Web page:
Riot Games responds to community queries on future of Wild Rift esports

After mounting concerns about the future of global Wild Rift esports, Riot Games finally sent answers to the community’s... Paolo | 16. April 2024

After mounting concerns about the future of global Wild Rift esports, Riot Games finally sent answers to the community’s most pressing questions.

In a statement sent to APAC-based reporters Tuesday morning, Riot says they are working on greater sustainability of the league as one of the reasons why the WRL-A league folded.

“Since the commencement of Wild Rift Esports in 2021, we have explored several approaches to keep the competitive scene as rewarding for pro teams as it is enjoyable for fans. Wild Rift Esports has no doubt seen many evolutions, and this year, we are working towards greater sustainability of the league while putting our community at the forefront in core markets across the rest of the world,” Riot said in a statement.


Riot also confirmed that the WLA will only be operating in China, leaving the competitive esports scene in the Philippines and Vietnam without a major Riot-operated tournament.

“We’re looking to empower grassroot tournaments and influencer-driven competitions across Asia Pacific, namely the Philippines and Vietnam, which are home to our largest Wild Rift fan bases. More details will soon be shared about our plans to sustain competitive play in those markets, with an emphasis on participation and self-mastery,” Riot Games said.


Riot also revealed that they are currently in talks with WRL-Asia teams from Philippines, Vietnam and Thailand about their future status.

“We are in active talks with WLA teams to review their standing contracts, and to ensure that teams are compensated fairly and are offered various opportunities to explore future options,” Riot said in its statement.

Riot earlier stated that they will shift toward grassroots and community-driven actions for Wild Rift, and so expounded on how communities and creators will take a more active role in the future of the game’s competitive sphere.

“These explorations include but aren’t limited to local community events, influencer competitions, in-game organized tournaments, and team progressions. Stay tuned to more information about what players can look forward to in the Philippines and Vietnam as we continue building this competitive ecosystem on the ground,” the publisher said.

Among them, Riot says, is to launch a nationwide open tournament in the Philippines in the 2nd half of this year.

“Our vision for this tournament is to grow and strengthen the local esports ecosystem and birth a new generation of strong competitive teams that we can proudly call the best of the best in the Philippines,” Riot said in its statement.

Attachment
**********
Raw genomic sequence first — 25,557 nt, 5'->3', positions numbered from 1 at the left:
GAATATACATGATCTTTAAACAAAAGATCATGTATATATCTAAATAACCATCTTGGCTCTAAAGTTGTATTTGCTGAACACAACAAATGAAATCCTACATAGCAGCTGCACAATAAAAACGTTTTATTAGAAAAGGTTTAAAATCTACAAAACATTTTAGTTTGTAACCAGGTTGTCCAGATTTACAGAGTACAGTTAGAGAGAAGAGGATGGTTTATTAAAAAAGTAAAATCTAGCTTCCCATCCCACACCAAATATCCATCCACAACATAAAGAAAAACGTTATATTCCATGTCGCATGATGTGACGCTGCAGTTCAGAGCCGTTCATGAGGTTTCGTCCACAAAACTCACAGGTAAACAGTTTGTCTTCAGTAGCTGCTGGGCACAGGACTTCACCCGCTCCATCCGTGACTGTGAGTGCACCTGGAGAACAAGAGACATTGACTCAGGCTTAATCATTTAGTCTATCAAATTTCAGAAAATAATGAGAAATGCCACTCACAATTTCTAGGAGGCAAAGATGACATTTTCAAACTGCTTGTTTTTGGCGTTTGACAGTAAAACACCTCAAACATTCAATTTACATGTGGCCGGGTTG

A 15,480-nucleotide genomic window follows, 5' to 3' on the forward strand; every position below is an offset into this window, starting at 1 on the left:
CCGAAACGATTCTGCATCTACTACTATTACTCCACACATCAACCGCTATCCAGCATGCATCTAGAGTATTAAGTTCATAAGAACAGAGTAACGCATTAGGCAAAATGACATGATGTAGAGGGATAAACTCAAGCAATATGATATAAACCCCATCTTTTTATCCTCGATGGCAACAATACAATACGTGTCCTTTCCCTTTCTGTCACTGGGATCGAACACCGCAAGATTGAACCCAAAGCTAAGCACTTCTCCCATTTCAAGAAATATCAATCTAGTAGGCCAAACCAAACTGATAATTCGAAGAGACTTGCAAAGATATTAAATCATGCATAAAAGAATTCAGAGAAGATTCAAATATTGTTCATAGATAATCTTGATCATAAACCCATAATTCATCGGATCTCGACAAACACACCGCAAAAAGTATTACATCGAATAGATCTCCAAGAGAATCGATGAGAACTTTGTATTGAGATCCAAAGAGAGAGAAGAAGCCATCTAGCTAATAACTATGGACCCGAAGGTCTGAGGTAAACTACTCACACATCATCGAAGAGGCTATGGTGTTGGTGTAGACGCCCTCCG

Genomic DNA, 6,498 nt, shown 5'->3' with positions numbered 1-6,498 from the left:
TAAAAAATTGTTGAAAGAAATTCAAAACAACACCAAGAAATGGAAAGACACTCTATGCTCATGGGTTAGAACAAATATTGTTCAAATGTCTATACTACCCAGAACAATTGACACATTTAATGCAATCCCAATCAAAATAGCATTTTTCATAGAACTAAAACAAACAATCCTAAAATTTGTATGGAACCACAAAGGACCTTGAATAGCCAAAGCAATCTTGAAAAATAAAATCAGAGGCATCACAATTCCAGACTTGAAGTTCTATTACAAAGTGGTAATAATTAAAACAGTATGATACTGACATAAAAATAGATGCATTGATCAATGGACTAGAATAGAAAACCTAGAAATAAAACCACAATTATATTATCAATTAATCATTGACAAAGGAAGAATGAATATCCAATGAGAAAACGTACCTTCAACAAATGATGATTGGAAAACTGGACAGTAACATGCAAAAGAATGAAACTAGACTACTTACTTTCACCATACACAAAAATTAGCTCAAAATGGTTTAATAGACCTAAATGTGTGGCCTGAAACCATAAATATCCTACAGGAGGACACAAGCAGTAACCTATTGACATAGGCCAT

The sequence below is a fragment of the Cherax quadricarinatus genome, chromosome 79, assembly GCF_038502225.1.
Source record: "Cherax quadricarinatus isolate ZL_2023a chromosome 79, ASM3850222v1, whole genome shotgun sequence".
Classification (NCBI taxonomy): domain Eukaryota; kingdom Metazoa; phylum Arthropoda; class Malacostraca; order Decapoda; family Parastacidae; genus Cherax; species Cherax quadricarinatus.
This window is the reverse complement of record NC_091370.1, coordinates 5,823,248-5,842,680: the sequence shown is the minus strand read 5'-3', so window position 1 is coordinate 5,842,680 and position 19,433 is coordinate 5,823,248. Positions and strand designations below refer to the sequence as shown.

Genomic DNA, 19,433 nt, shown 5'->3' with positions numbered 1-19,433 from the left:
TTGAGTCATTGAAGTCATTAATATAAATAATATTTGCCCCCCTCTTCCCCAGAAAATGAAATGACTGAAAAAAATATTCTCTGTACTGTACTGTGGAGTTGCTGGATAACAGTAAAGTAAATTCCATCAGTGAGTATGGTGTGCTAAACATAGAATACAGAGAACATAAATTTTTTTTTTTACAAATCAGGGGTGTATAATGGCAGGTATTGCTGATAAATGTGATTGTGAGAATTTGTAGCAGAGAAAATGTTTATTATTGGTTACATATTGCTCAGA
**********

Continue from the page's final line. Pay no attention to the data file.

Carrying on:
In terms of empowering smaller-scale tournament organizers, Riot says, “we want to encourage more organizations who are interested in mounting their own community tournaments to reach out and have a conversation with us. We have updated our community guidelines and brand kits that organizations can easily use to add prestige to their events.”


The publisher also says, they will focus as well on tapping influencers and content creators, as well as enabling them to launch their own tournaments.

“Our pipeline for 2024 includes influencer support and activations that align with our global initiatives to ensure that we have local representation in key global events. We are also keen on supporting our influencers in organizing their own community tournaments to give our players as many competitive experiences as possible,” Riot says.

Viewership numbers presented by Esports Charts first shared to Fragster showed that Wild Rift was unsuccessful in generating popular attention worldwide, with its peak viewership only reaching a meager 130,411 when the game was launched in 2020.

This was followed by a sharp decline in views: from 62,885 in 2021, to 54,261 in 2022. In 2023, the viewership was only at less than one-tenth of its 2020 peak, at 17,739, and hitting the four-digit mark of 9,897 in early 2024.

READ MORE: Wild Rift League drops APAC: can poor viewership be the reason?

In contrast, MOONTON Games’ Mobile Legends: Bang Bang has generated millions of views for its esports tournaments while also tapping communities and schools as well as third-party organizers for our tournaments, while Honor of Kings is slowly rolling out community tournament programs and the HoK Creator Program to help promote the popular MOBA outside of China.

Despite these, Riot Games says it does not intend to back away from the mobile market, highlighting the launch of Teamfight Tactics Mobile in 2023, as well as strategic moves in the company that pledges continued support for the mobile player base.

“Riot remains committed to Wild Rift and our suite of mobile products. Last year, we announced changes in our talent recruitment strategies to focus on hiring and the shift of mobile capabilities to our Riot Shanghai office, while development and support for Wild Rift continues to happen from Riot locations around the globe,” Riot says.

Finally, Riot adds, they are waiting on the 2025 SEA Games organizers if they will include Wild Rift in its roster of esports titles. 

“The organizers of the SEA Games are still in the process of planning next year’s events and we have no news to share about Riot’s participation at this time,” the statement said.